AAA was passed in a philanthropic effort to combat the farm problems exacerbated by the Great Depression.  The problem, boiled down to its roots, was that there were too many farmers producing too much.  Too much?  Here’s how.  Farmers could not sell their farms and move to the cities as they had in the years leading up to the Great Depression as result of the housing crash.  As a result, each farmer produced as much as he could in an effort to sell as much as he could with hopes of earning enough to put food on the table.  Problem was, every farmer was doing that, and the market was saturated, driving prices further and further down.  The economic law of supply and demand was, unfortunately, working against the farmer.

Moreover, the Smoot-Hawley Tariff Act, which caused the unintended consequence of retaliatory tariffs, meant that foreign nations were no longer buying farmer’s overproduction.

AAA, then, was designed to rein in overproduction by paying farmers not to produce and lift farm prices by setting them to a more affluent period, pre-depression.  But, again, unintended consequence reared its ugly head.

Giving the Secretary of Agriculture the power to make contracts with millions of processors, farmers and distributors, to set prices, levy taxes and legislate parity, resulted in an unprecedented expansion in the Department of Agriculture.  The Washington bureaucrats, in an effort to regulate supply and demand on a national level, and despite their compilation of voluminous data ranging from average acre yield to production aggregates, turned the U.S. from a top food export to a major food importing nation. 

Everything from cotton, corn, and wheat, to pork and beef production in America declined rapidly.  Why?  1) The bureaucrats proved inept at accurately predicting what prices were reasonable, taking into consideration weather variation and world production levels; 2) farmers switched from producing crops set at a low price to higher pegged commodities, and farmed their best acres, leaving fallow their already unproductive acres; and 3) competition between farmers was rendered futile because prices were fixed and kept in parity with the prices of other industrial and consumer products.  While the farmers earned more for their reap, AAA sewed the reality of higher costs and greater scarcity in food and other commodities.  With America still enduring the Great Depression, AAA resulted in many impoverished Americans going hungry.  Also, with fewer commodities being produced and sold, unemployment rose as textile companies were forced to lay off their workers.

Contemporarily, there can be no doubt that the government bailouts in reaction to the financial crisis of 2008 are already producing unintended consequences.  For instance, despite the prolonged “solvency” of many of our lending institutions, very little has trickled down to the consumer and lending has continued to dry.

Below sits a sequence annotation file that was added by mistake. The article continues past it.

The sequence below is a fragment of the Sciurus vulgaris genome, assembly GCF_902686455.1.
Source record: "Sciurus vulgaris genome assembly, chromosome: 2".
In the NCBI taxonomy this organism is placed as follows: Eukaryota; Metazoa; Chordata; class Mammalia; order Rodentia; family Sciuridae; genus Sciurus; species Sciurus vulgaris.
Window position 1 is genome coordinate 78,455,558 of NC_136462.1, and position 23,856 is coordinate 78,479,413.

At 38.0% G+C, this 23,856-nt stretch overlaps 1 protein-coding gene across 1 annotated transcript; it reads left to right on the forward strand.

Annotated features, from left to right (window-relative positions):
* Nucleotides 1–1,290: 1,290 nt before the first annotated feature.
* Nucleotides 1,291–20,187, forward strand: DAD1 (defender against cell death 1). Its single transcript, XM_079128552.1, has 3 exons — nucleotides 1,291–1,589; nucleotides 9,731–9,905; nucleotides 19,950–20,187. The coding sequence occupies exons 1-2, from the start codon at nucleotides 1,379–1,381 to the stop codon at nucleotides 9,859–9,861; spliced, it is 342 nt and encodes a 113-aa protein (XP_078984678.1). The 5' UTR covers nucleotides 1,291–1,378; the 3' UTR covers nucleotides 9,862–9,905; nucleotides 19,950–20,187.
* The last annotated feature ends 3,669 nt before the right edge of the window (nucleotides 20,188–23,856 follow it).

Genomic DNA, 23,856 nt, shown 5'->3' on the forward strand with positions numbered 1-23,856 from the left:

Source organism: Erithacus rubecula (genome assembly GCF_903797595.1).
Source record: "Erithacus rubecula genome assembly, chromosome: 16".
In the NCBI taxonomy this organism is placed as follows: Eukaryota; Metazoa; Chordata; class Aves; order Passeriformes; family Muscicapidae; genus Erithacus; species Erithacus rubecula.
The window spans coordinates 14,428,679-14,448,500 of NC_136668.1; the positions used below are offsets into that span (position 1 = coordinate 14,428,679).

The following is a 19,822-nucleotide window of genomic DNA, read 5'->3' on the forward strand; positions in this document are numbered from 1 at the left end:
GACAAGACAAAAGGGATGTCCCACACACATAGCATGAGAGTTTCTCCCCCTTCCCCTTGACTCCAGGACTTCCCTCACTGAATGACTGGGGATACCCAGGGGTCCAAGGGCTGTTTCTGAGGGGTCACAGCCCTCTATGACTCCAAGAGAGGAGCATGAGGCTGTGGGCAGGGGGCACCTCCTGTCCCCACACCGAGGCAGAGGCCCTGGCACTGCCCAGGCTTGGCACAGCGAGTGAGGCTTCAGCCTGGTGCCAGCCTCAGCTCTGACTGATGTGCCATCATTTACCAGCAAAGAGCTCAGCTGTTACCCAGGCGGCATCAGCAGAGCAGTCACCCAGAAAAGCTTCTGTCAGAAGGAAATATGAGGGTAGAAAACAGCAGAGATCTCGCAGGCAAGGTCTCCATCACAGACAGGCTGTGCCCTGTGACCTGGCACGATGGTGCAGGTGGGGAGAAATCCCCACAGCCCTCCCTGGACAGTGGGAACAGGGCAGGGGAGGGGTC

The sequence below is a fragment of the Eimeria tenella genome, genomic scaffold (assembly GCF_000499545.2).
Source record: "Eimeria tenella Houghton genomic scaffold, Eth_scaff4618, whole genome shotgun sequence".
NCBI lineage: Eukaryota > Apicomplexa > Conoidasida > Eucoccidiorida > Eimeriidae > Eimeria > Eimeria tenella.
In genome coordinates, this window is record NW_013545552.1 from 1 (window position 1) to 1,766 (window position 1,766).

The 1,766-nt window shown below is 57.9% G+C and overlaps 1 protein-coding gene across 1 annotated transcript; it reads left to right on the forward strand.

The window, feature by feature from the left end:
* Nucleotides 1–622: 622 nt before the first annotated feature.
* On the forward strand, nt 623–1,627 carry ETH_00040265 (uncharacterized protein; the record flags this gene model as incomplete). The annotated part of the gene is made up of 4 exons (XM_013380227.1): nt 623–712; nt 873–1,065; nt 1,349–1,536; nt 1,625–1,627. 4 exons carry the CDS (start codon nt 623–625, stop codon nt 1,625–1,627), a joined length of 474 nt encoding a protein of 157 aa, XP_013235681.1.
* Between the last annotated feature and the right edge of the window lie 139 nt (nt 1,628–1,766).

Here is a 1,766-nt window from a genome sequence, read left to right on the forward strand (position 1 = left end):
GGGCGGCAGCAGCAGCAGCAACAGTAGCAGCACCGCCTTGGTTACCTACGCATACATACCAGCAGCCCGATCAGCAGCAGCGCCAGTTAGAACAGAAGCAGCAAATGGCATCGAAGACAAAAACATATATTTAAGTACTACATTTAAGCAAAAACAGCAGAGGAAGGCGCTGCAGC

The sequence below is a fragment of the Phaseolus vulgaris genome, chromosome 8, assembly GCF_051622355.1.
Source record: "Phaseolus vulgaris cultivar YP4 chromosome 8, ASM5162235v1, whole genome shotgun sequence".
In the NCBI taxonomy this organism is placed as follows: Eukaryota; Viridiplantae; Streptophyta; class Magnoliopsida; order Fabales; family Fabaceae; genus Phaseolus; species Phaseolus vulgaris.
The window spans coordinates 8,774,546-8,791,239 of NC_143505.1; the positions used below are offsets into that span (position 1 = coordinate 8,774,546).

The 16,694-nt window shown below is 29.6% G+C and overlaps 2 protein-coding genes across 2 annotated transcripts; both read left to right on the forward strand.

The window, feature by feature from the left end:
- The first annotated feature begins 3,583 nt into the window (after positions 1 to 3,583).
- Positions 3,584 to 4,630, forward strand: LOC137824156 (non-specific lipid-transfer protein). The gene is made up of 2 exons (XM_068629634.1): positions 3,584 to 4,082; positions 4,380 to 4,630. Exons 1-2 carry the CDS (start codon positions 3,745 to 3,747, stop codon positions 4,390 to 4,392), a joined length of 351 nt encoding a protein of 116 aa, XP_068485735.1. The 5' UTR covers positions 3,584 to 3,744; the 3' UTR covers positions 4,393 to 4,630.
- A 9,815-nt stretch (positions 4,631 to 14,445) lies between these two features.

Given all of the above, I have come to a conclusion – an epiphany in the form of a short and simple phrase.  It boils the purpose of government down to one short truism defended by the very history of America’s birth and the legislative intent behind the framing of our Constitution.  The phrase is straightforward and easy to digest – it is therefore my hope that Republicans can better understand and thusly enact this “sound bite” as an elucidation of the phrase, “small government”.  Without further ado:




It is impossible to read the history of the petty republics of Greece and Italy without feeling sensations of horror and disgust at the distractions with which they were continually agitated, and at the rapid succession of revolutions by which they were kept in a state of perpetual vibration between the extremes of tyranny and anarchy.

If now and then intervals of felicity open to view, we behold them with a mixture of regret, arising from the reflection that the pleasing scenes before us are soon to be overwhelmed by the tempestuous waves of sedition and party rage.

– Alexander Hamilton, in “Federalist Paper 9”, 1786.

Throughout the whole of human history man has been confronted with myriad obstructions to the realization of true and complete liberty.  From tyranny on one end to anarchy on the other, a spectrum of societal constraints have to date impeded our advance to the full realization of a free and ordered society for all.

Today is no different.  But, as the fruits of the American Dream we now enjoy are built upon the shoulders of our learned predecessors, we are also privy to the lessons of history’s past.  And it is through an understanding of our history that we can forge a more perfect union for our future. 

The collective conscience of our founding fathers, memorialized in our Declaration of Independence, espoused in the Federalist Papers, and ratified in the Constitution, was not simply conjured in a vacuum and birthed in a single, brilliant and random epiphany.  Rather, these learned men were inspired by scholarly predecessors such as Montesquieu, John Locke, and the Barons who penned the Magna Carta. Our founding fathers gleaned from the anthology of erudite minds that began paving the intellectual road to liberty long before the Philadelphia Convention in 1787.

Alexander Hamilton wrote to his fellow New Yorkers in the 9th Federalist Paper that, “the science of politics, however, like most other sciences, has received great improvement. The efficacy of various principles is now well understood, which were either not known at all, or imperfectly known to the ancients.”

It was the wisdom of earlier prophetic political minds that informed our founding fathers to the necessity of distributing power into distinct departments; the implementation of legislative checks and balances and the representation of the people in the legislature by congressmen of their own appointment.